In the UK, human rights are protected by the Human Rights Act 1998. Only public authorities must follow the Human Rights Act.
This means you can take action under the Human Rights Act if a public authority has breached your human rights. But you can’t take action against a private individual as they’re not covered by the Act.
Read this page to find out more about public authorities.
The Human Rights Act says a public authority is an organisation which provides public functions.
Here are examples of public authorities:
Private organisations or charities are also public authorities if they carry out public functions. They must respect your human rights when they carry out their public functions.
This could include - for example:
It’s the courts who decide if something is a public function as there’s no definition in the Human Rights Act.
Generally speaking a public function is something that's normally provided to the public by the state like education, prisons or health services.
So if an organisation carries out one of these activities on behalf of the state they may be a public authority. But it’s not enough for a private organisation to carry out a public service for it to count as a public authority.
The courts will look at a number of things to decide if a private organisation is a public authority. It will look at whether the organisation is:
Public authorities which are also public sector organisations like NHS hospitals, the police or schools must follow the Human Rights Act in everything they do, even if it’s not a public function. This means they must also follow the Act when they do things of a private nature, like making employment contracts.
Private organisations only have to follow the Human Rights Act when they carry out their public functions.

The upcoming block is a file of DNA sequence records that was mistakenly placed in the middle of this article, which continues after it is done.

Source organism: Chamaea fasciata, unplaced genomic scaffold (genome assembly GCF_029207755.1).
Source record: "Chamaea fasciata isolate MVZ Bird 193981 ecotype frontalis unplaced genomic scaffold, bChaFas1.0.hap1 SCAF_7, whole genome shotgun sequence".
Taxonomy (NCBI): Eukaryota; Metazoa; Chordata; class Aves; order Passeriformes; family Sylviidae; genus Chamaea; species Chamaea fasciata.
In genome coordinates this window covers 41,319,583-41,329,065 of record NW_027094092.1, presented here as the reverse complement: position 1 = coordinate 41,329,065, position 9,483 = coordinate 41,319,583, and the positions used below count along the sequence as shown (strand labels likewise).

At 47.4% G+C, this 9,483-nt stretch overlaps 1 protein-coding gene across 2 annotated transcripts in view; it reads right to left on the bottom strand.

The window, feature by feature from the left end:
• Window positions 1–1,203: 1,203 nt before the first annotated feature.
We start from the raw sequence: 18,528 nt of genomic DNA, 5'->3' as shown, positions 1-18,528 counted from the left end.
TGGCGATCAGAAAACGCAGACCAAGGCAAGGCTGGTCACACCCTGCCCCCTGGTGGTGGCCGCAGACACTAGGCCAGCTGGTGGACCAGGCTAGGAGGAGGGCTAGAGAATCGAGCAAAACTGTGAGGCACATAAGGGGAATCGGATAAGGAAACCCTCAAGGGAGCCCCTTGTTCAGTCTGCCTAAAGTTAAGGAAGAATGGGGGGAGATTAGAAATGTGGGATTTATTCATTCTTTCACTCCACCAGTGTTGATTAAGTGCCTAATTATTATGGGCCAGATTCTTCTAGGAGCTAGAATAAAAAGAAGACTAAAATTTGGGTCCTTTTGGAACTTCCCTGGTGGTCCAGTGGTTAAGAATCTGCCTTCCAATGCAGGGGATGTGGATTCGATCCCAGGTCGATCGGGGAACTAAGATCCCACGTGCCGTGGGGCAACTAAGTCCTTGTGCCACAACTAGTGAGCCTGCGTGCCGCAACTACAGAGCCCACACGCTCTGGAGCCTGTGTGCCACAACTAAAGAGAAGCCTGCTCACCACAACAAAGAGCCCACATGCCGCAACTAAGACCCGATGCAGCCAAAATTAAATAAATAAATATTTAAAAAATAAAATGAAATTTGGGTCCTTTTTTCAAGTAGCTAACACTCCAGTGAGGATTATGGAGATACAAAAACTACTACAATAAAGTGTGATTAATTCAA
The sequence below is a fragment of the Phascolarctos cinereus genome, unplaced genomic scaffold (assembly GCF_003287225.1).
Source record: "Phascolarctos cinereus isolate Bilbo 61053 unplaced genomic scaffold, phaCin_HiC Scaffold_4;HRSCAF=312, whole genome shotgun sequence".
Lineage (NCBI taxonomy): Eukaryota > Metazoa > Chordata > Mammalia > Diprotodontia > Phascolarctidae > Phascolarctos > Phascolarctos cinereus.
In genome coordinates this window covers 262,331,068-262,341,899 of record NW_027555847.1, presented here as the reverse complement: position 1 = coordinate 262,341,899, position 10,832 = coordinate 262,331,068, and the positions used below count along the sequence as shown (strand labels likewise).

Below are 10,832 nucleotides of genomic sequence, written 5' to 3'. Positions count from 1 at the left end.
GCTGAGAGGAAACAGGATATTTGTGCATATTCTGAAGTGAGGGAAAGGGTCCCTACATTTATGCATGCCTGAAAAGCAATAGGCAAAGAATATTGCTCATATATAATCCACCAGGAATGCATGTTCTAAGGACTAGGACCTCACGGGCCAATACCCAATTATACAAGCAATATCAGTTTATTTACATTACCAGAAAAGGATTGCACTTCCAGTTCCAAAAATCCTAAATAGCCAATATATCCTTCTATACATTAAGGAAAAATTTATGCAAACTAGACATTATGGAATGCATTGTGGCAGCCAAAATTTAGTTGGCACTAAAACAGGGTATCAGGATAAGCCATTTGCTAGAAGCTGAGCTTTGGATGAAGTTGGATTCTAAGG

A private security company runs a prison for the government. It also provides security guards to a supermarket. It would only be covered by the Human Rights Act in its public function of running the prison, not in providing the security guards to the supermarket as this is of a private nature.
The Human Rights Act says courts should consider human rights in all cases they hear. This is because they're also public authorities and so must follow the Human Rights Act.
All courts in the UK must apply the law in a way which is compatible with human rights. This means they must interpret and give effect to the law in a way which is as close to the Human Rights Act as possible. They must do this in all cases they hear even if they don’t involve a public authority.
The EASS helpline can provide advice and information on human rights and discrimination issues.
You can find useful information about discrimination on the EHRC website at
For more information and advice on the different rights protected under the Human Rights Act, go to Liberty’s website at
You can also find more information about human rights in Your human rights guides from the British Institute of Human Rights (BIHR) at
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